Water sustains almost all known life forms on the earth. For human beings, safe clean water is essential though men obtain no calories or organic nutrients from water. This makes safe and clean drinking water focus of attention across the world, especially in the Central Asia where fresh water is inadequate.
The Chinese Academy of Sciences (CAS) is now extend its helping hand to people in the Central Asia to get access to safe clean drinking water, those living in the rural areas in particular.
A team of scientists from the CAS Research Center for Ecology and Environment of Central Asia docked with the water supply department of the Kyrgyz Republic last week for further cooperation details on drinking water treatment project in the country’s rural areas.
This is a project initiated early last year. Water quality sampling and assay determination on the country’s surface water have been completed, with the cooperation of the Kyrgyz National Bureau of Hydrology and Meteorology.
“Site selection is now underway for the installation and application of the drinking water treatment facilities,” said LI Yaoming, director of the CAS Research Center for Ecology and Environment of Central Asia (Bishkek).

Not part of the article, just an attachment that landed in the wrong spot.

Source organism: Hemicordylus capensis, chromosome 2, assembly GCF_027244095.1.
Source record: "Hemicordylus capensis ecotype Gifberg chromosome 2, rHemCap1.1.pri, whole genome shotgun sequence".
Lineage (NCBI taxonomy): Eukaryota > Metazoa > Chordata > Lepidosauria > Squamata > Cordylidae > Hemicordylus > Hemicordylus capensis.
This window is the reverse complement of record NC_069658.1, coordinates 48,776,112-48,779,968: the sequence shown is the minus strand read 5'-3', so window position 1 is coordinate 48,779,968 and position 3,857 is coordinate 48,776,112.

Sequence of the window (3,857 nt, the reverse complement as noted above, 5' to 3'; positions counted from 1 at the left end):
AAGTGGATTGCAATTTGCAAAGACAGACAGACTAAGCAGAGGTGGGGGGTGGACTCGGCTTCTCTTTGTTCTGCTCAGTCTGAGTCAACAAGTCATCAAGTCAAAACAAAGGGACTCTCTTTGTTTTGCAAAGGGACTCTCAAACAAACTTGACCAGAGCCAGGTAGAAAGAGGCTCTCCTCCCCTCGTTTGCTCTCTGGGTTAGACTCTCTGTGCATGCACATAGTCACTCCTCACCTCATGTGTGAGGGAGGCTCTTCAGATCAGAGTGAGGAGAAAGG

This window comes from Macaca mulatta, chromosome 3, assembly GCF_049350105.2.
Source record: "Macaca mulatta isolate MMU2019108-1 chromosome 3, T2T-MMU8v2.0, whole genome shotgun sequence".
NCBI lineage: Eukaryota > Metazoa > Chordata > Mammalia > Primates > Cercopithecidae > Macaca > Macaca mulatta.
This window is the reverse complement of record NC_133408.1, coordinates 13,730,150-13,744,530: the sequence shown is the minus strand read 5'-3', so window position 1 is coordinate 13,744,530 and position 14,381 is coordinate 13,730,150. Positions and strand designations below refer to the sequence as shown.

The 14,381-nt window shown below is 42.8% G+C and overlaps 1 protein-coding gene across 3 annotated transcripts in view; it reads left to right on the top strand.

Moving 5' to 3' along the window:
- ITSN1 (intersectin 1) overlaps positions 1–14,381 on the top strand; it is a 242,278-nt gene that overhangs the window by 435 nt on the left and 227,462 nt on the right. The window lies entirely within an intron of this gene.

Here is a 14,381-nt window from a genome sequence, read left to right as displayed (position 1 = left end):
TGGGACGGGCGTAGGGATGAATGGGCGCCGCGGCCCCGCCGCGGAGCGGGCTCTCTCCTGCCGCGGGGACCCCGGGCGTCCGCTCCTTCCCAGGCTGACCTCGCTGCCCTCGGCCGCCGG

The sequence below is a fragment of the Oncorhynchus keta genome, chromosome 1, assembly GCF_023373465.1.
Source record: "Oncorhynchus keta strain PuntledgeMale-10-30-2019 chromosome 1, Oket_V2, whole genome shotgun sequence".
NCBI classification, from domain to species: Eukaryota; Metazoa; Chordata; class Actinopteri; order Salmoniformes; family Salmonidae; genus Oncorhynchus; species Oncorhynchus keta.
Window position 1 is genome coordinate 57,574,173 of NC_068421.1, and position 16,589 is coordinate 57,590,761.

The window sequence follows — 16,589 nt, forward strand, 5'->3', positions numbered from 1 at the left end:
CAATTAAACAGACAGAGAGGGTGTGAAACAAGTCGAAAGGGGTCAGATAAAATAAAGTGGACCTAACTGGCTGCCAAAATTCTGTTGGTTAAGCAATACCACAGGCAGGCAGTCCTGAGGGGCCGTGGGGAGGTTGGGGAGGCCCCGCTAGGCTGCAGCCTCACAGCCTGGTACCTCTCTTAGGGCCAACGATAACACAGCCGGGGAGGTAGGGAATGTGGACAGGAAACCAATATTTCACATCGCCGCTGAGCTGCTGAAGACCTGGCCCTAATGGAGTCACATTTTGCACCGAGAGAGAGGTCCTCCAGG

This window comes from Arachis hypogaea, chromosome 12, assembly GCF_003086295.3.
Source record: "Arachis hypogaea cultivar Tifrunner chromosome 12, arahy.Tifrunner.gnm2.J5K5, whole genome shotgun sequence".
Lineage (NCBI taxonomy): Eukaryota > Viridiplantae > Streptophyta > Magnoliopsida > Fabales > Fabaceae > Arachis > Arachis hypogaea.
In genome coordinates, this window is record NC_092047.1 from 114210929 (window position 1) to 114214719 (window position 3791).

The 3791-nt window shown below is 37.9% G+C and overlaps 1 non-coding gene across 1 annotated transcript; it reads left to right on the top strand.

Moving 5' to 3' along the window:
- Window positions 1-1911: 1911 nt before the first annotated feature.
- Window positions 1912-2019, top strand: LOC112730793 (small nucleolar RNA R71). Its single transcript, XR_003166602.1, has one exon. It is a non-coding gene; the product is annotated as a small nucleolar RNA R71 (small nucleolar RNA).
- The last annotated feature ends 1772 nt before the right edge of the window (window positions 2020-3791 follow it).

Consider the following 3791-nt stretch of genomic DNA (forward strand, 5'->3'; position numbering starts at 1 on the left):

Water covers 71% of the Earth's surface area. However, only 2.5% is freshwater with less than 0.3% in rivers, lakes, and the atmosphere. Much of the surface fresh water and ground water is unsuitable for drinking without some form of purification because of the presence of chemical or biological contaminants.
Things are even challenging for those countries in Central Asia.
China has seen ripe technology in drinking water treatment in recent years. But application in Kyrgyzstan will need further technology integration, testing and verification judging by local practical situation, according to REN Yiwei, president of China’s Zhongling Environmental Protection Industrial Technology Research Institute.
Kyrgyzstan has rich water resources but is still facing problems on safe drinking water for its population, with rural areas in particular. The country has more than 1,800 villages, among them, 545 have centralized safe water supply.
Adoption of the Chinese technology will “be of great help” for solving the problems of safe drinking water in remote rural areas in Kyrgyzstan, said Toktoshev Askarbek, chief of the country’s water supply department.